It is no wonder the divorce rate is stratospheric.

It is a hard lesson to learn: To lose yourself is to find yourself.

It isn’t for the wife to be subservient to the husband, but for each to surrender to the other: This is the equality of marriage.

The problem is that at some level we are unwilling to admit to ourselves that we are incomplete. Feminism, on one side, has taught that a woman should not be dependent on a man. And men are taught never to be dependent on anyone. We suffer as islands.

And all around me, I see these self-sufficient people looking for love in a mirror. They look for someone who shares their interests, beliefs, personality quirks and housekeeping habits. In short, they look for themselves with different plumbing.

And when they get what they are looking for, they find it is no more than they already possess. Boredom and disappointment are unavoidable.

Magic happens when you find your opposite, not your clone.

It is a plus and minus charge that makes a nuclear family. The yin and yang of opposition.

We admit this when we say, ”Opposites attract,” but deny it when we say, ”Birds of a feather flock together.” Flocking is fine for guys sitting at a bar watching a ballgame and pulling for the same team. But marriage is more than a brew and a point spread.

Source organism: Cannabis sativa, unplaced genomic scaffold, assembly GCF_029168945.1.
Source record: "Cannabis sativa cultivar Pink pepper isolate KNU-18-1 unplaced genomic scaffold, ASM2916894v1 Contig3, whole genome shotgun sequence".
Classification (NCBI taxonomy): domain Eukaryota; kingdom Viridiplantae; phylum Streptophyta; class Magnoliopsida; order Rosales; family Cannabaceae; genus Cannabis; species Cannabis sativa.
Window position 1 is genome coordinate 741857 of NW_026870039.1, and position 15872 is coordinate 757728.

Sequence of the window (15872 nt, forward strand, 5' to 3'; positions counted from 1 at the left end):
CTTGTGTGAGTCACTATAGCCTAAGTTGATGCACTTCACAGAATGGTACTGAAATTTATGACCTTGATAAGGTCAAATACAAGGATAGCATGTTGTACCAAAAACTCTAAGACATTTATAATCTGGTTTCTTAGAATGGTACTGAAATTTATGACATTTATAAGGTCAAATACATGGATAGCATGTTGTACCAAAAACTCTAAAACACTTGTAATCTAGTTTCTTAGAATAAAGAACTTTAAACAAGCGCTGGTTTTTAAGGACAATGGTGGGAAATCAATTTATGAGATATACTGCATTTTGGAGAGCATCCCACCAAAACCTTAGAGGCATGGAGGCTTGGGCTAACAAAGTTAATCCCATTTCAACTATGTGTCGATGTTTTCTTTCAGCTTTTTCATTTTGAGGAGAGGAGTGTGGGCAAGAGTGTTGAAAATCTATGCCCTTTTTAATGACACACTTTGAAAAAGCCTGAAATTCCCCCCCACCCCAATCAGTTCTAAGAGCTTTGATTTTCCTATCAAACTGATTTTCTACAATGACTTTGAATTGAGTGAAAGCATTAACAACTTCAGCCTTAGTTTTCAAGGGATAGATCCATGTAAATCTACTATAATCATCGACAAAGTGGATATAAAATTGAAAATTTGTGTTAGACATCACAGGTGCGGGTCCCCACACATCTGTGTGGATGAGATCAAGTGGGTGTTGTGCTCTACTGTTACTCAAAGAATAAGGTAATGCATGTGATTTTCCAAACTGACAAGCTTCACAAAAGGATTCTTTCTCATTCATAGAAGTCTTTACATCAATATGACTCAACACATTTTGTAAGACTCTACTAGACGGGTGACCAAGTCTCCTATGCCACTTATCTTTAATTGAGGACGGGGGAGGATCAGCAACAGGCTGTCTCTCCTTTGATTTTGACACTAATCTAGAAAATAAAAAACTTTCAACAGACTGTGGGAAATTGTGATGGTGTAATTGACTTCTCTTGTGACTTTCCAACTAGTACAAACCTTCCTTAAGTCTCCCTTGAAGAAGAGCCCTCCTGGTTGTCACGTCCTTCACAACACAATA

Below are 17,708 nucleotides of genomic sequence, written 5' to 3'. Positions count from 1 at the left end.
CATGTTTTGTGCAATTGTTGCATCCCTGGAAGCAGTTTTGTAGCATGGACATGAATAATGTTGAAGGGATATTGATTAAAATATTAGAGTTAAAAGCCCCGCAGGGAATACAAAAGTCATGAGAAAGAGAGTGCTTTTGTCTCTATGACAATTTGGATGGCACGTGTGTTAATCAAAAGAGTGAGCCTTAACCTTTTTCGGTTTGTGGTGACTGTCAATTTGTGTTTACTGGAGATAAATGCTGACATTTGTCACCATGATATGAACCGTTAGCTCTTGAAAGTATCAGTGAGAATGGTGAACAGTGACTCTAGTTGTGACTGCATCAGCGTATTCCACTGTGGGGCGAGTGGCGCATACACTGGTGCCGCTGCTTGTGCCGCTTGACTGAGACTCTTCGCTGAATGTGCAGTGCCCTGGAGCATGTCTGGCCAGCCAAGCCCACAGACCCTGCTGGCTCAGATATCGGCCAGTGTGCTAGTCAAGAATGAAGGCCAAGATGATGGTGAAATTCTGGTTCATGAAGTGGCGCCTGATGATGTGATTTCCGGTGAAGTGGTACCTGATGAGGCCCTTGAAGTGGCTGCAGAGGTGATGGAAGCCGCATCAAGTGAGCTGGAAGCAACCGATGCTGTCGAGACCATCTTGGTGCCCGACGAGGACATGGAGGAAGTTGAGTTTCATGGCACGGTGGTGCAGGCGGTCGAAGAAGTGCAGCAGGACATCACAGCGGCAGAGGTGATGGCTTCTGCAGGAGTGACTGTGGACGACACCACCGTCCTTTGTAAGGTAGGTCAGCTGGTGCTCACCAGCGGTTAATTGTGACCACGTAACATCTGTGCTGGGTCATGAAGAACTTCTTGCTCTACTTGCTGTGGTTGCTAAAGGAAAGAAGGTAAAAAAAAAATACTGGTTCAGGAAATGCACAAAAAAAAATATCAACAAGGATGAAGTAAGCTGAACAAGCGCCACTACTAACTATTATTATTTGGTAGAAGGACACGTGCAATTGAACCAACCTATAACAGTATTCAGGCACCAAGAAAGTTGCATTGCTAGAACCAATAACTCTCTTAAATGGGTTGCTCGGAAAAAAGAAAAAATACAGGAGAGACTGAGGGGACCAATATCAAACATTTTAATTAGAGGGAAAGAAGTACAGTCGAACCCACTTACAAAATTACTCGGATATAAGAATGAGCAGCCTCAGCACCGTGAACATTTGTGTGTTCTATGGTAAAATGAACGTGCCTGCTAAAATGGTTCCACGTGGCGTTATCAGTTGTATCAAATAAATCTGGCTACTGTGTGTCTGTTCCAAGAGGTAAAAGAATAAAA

In Plato’s Symposium, the comic playwright Aristophanes explains that human beings were once round with four arms and four legs, but that an angry Zeus split them in half. Love, he says, is each half’s desire to find its missing opposite.

This is a nice tale but only part of the story. The reality isn’t quite that static. Finding your other half isn’t the conclusion of love, but the beginning of a long process of growth, and it is change and growth that keep the marriage vital.

When we make mates of our opposites, they can prod us on to new things and deeper understandings. It keeps life fresh, challenging and intense.

That ”ripening” is the core of the magic in marriage.

Which is why I always advise people not to look for someone who always agrees with them, but to find a ”worthy opponent.”

Which is what my wife is to me. She has a personality strong enough to withstand mine. When I press, there is resistance.

If I try to get away with something, if I try to do less than my best, she is there as my conscience, prodding me to be better.

If I carelessly do something that might hurt someone’s feelings, she is there to make me less careless.

We have had some great fights, but they were never pointless. They always led somewhere. Neither of us wins these arguments, because we both learn from them.